The purpose of this dissertation was to provide a comprehensive understanding of the social construction of authenticity and how this is experienced throughout the stages of adult development, with the specific intent of augmenting women’s leadership development programs, and thus preventing further entrenchment of stereotypes. In a culture that is deeply conflicted by women’s authority, where men and women, along with the gendered structure of most organizations, hold unconscious biases and stereotypes, a developmental understanding for women’s leadership development is necessary. The research question was: How do women develop and experience authentic leading and leadership throughout the adult stages of development?
This qualitative study used Moustakas’s (1994) transcendental phenomenological approach. The sources of data were women participants who had previously completed a developmental StAGES assessment. There were 33 women who completed an initial survey and, utilizing stratified sampling, 10 women were selected for interviews, spread evenly across different developmental levels. The interviews were coded to determine what and how leading authentically is experienced, summarized, and analyzed, creating 4 distinct developmental syntheses: the socialized mind, the self-authoring mind, the self-transforming mind, and the self-transcending mind.
The results indicate women experience and understand authentic leading and leadership differently throughout the stages of development. They follow a path toward wholeness, a developmental process that can be described as the heroine’s journey, where their definitions of authenticity, authentic leaders and leadership, and their experience of leading authentically becomes more complex with ever widening perspectives and understanding, initially intellectual and then embodied. The socialized mind has a theoretical understanding with momentary experiences of the phenomenon, the embodied experience of authentic leading arose in the self-authoring mind, and the awareness of gender and leader biases emerged within the self-transforming mind, thus indicating the very subtle nature of these stereotypes, and the correlation between later developmental levels and greater awareness.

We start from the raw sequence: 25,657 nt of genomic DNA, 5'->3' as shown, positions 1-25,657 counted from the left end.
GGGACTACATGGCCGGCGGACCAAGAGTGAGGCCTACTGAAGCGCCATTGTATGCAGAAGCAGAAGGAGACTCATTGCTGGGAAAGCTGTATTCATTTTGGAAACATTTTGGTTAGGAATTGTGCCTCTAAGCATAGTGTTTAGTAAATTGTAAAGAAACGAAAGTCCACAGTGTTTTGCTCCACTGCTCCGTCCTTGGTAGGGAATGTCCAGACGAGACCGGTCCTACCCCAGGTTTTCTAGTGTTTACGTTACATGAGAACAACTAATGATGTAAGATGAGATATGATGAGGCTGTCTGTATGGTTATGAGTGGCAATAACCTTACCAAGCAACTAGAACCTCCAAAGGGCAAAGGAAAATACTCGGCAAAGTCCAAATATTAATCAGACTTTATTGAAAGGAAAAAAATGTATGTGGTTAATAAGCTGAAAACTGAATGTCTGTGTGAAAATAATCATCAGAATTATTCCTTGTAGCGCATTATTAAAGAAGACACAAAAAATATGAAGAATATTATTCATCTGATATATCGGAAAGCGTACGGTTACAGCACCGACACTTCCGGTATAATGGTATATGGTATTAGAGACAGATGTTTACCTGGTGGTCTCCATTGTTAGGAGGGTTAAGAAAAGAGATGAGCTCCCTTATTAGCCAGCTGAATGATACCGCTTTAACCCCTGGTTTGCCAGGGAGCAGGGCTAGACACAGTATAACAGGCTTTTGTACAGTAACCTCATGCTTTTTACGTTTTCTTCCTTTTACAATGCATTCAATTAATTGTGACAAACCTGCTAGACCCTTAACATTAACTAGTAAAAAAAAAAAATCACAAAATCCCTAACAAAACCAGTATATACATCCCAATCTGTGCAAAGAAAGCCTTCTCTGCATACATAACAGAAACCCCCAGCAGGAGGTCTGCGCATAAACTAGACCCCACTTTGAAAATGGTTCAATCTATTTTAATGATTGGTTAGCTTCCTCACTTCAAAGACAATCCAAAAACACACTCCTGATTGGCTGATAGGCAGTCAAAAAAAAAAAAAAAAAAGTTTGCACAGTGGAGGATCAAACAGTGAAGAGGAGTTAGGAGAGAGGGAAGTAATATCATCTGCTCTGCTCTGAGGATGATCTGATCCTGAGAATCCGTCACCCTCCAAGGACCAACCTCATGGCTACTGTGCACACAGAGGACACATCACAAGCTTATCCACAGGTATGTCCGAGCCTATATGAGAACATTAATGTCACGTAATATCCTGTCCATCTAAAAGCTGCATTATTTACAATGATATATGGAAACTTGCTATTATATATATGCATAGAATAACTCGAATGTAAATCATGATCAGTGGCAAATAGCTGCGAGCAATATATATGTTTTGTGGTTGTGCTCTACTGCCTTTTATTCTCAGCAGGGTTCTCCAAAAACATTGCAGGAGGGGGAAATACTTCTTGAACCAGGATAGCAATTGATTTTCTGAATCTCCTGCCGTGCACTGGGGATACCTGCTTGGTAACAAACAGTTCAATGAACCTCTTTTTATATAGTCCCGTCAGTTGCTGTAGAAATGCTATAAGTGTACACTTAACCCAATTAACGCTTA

This study contributes to understanding authenticity as a developmental journey and the pervasiveness of gender and leader biases. This study can augment women’s authentic leadership development programs to facilitate authentic leading and vertical development. Deeper inquiry into understanding and preventing the entrenchment of these stereotypes is necessary.
|Commitee:||Metcalf, Gary, Piazza, Charles|
|School Location:||United States -- California|
|Source:||DAI-B 78/12(E), Dissertation Abstracts International|
|Subjects:||Womens studies, Developmental psychology|
|Keywords:||Authentic leadership, Authenticity, Constructive developmental theory, Stages, Women's authentic leadership development, Women's leadership|
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